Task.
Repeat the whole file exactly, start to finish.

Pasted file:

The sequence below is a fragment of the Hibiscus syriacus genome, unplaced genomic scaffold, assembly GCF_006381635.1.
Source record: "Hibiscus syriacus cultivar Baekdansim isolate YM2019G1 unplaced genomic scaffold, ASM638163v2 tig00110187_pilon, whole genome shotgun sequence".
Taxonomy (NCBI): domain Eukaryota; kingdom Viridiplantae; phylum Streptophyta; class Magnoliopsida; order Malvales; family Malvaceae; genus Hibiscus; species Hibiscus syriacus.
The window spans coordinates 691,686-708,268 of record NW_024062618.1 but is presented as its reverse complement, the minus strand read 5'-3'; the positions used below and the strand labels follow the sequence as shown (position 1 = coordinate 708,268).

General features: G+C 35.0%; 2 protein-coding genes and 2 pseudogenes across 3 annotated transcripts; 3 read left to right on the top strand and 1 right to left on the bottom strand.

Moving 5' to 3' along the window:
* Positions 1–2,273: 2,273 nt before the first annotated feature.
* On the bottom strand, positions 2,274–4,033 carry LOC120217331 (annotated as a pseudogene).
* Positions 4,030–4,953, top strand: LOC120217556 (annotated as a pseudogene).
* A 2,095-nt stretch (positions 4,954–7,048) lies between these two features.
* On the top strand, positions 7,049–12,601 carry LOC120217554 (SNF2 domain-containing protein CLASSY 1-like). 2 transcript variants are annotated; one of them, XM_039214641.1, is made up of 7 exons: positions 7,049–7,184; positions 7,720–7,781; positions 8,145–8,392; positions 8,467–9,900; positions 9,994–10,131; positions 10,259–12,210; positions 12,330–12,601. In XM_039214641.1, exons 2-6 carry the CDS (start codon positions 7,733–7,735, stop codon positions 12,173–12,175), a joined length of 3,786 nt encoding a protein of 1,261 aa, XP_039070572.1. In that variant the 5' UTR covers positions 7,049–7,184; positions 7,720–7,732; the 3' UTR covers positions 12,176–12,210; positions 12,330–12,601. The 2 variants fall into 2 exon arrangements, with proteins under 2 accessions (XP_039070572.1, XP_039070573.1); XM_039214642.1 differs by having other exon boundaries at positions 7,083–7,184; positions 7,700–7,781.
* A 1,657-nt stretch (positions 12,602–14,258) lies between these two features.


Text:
The sequence below is a fragment of the Hibiscus syriacus genome, unplaced genomic scaffold, assembly GCF_006381635.1.
Source record: "Hibiscus syriacus cultivar Baekdansim isolate YM2019G1 unplaced genomic scaffold, ASM638163v2 tig00110187_pilon, whole genome shotgun sequence".
Taxonomy (NCBI): domain Eukaryota; kingdom Viridiplantae; phylum Streptophyta; class Magnoliopsida; order Malvales; family Malvaceae; genus Hibiscus; species Hibiscus syriacus.
The window spans coordinates 691,686-708,268 of record NW_024062618.1 but is presented as its reverse complement, the minus strand read 5'-3'; the positions used below and the strand labels follow the sequence as shown (position 1 = coordinate 708,268).

General features: G+C 35.0%; 2 protein-coding genes and 2 pseudogenes across 3 annotated transcripts; 3 read left to right on the top strand and 1 right to left on the bottom strand.

Moving 5' to 3' along the window:
* Positions 1–2,273: 2,273 nt before the first annotated feature.
* On the bottom strand, positions 2,274–4,033 carry LOC120217331 (annotated as a pseudogene).
* Positions 4,030–4,953, top strand: LOC120217556 (annotated as a pseudogene).
* A 2,095-nt stretch (positions 4,954–7,048) lies between these two features.
* On the top strand, positions 7,049–12,601 carry LOC120217554 (SNF2 domain-containing protein CLASSY 1-like). 2 transcript variants are annotated; one of them, XM_039214641.1, is made up of 7 exons: positions 7,049–7,184; positions 7,720–7,781; positions 8,145–8,392; positions 8,467–9,900; positions 9,994–10,131; positions 10,259–12,210; positions 12,330–12,601. In XM_039214641.1, exons 2-6 carry the CDS (start codon positions 7,733–7,735, stop codon positions 12,173–12,175), a joined length of 3,786 nt encoding a protein of 1,261 aa, XP_039070572.1. In that variant the 5' UTR covers positions 7,049–7,184; positions 7,720–7,732; the 3' UTR covers positions 12,176–12,210; positions 12,330–12,601. The 2 variants fall into 2 exon arrangements, with proteins under 2 accessions (XP_039070572.1, XP_039070573.1); XM_039214642.1 differs by having other exon boundaries at positions 7,083–7,184; positions 7,700–7,781.
* A 1,657-nt stretch (positions 12,602–14,258) lies between these two features.